No wonder the Hezbollah movement has shown such defiance in recent days. Iran’s proxies in Lebanon brought down that country’s coalition government as Prime Minister Saad Hariri sat down for a meeting with Obama.

Now that sort of gamesmanship is, by Hezbollah’s standards, a sin of minor proportions. Hezbollah’s leaders had struck in anticipation of an indictment of its members by an international tribunal investigating the assassination of former Prime Minister Rafik Hariri.

But an undeniable truth hovers over Lebanon: the ebb of American power. Five or six years ago, the Lebanese rebellion against Damascus had been emboldened by American power and protection. The “Cedar Revolution” that brought about the withdrawal of Syrian troops was both Lebanese and a child of the American presence and prestige in that country.

But the Syrians had been eager to retrieve what they had given up under duress. The solicitude shown Damascus by the Obama administration convinced the Lebanese that a different wind now blew in Washington, and that they and their country were being given up in a Syrian-American accommodation. In the best of worlds, it is difficult for the Lebanese, divided among themselves as they have been throughout their modern history, to hold their own against Syria. But their abandonment by the United States was a devastating blow to those among them who wished for their country a political order of peace and normalcy.

The power of the region’s autocracies has given rise to a belief that there is an “Arab-Islamic exceptionalism” to the appeal of liberty. In its years of ascendancy, the Bush diplomacy had battled against the “soft bigotry of low expectations.” It was a supreme irony that Obama, who had spoken of a great opening onto the Islamic world, had returned American policy to its older acceptance of the “differentness” of the Arabs, to the inevitability of tyranny in their midst.

It  took the embattled Muslim liberals a while to catch on to the moral indifference of the Obama administration. But catch on they did, and in their unequal struggle with the tyrannies in their midst they have operated on the reasonable assumption that the leading liberal power in the world order had no interest in the promotion of their liberty.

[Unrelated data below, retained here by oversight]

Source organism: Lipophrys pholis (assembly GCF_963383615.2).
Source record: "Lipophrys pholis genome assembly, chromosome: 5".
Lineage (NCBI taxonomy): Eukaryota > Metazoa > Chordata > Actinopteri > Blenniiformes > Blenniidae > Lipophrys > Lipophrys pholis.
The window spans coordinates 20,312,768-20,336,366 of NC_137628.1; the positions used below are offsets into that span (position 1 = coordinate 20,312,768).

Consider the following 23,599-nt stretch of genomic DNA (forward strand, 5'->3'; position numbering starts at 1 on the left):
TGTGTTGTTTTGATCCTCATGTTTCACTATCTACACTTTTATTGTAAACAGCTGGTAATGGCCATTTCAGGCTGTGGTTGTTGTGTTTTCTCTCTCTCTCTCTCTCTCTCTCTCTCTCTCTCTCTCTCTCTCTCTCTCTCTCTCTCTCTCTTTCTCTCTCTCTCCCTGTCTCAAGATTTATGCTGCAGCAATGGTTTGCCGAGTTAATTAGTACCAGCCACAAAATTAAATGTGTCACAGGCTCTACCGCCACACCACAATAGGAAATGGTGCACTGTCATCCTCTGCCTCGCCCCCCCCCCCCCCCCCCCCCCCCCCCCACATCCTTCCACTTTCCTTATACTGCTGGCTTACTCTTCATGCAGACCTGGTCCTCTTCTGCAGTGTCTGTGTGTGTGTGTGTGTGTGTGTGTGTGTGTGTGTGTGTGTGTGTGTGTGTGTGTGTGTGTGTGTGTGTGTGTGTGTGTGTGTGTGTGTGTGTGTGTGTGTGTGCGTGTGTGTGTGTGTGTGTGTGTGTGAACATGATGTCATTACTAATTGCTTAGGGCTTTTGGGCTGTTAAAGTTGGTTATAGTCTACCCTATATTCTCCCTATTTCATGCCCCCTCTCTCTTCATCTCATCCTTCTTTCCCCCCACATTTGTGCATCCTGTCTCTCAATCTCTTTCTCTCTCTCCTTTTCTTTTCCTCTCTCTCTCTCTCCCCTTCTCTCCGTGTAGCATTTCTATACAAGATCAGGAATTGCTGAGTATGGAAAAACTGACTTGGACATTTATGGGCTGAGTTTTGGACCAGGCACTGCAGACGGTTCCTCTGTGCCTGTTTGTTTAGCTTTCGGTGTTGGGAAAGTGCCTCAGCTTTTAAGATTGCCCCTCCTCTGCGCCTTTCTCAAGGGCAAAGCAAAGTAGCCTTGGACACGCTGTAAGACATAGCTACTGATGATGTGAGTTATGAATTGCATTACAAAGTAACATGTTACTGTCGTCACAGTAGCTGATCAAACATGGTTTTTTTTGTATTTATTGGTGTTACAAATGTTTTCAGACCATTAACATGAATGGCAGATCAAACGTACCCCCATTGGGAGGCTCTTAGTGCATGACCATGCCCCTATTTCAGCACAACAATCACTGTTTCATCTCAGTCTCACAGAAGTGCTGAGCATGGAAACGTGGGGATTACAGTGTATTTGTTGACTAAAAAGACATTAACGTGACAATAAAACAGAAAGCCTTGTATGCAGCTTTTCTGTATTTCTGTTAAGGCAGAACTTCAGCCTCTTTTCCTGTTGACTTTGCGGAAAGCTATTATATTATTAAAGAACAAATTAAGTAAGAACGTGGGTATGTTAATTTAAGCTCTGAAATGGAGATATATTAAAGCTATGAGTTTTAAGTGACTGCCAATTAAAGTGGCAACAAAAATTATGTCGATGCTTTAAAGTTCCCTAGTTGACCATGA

Tunisia came as a bolt out of the blue, and Arab rulers and oppositionists alike now watch and wonder whether this is the first domino to fall, or a case apart. In Tunisia, the proposition will be tested as to whether the Arabs can break out of that dreadful choice between the autocrats in the saddle and the radical Islamists in the shadows.

“Our president and king must be go,” read a Tunisian posting on an electronic daily. The grammar was flawed, the sentiment easy to make out.

For a fleeting moment in Qatar, George W. Bush seemed to make a furtive return to the diplomatic arena. He was there, reincarnated in the person of Hillary Clinton, bearing that quintessential American message that our country cannot be indifferent to the internal arrangements of foreign lands. The Arab world presents a great strategic and moral challenge. These are states with a broken compact between rulers and ruled. The rulers produce the very terror and rage they propose to hold back. The oppositionists, meanwhile, are a great, troubling unknown.

Fouad Ajami is a professor at the Johns Hopkins School of Advanced International Studies and a senior fellow at the Hoover Institution. This commentary, which first appeared in The Wall Street Journal, is

published by permission from the author.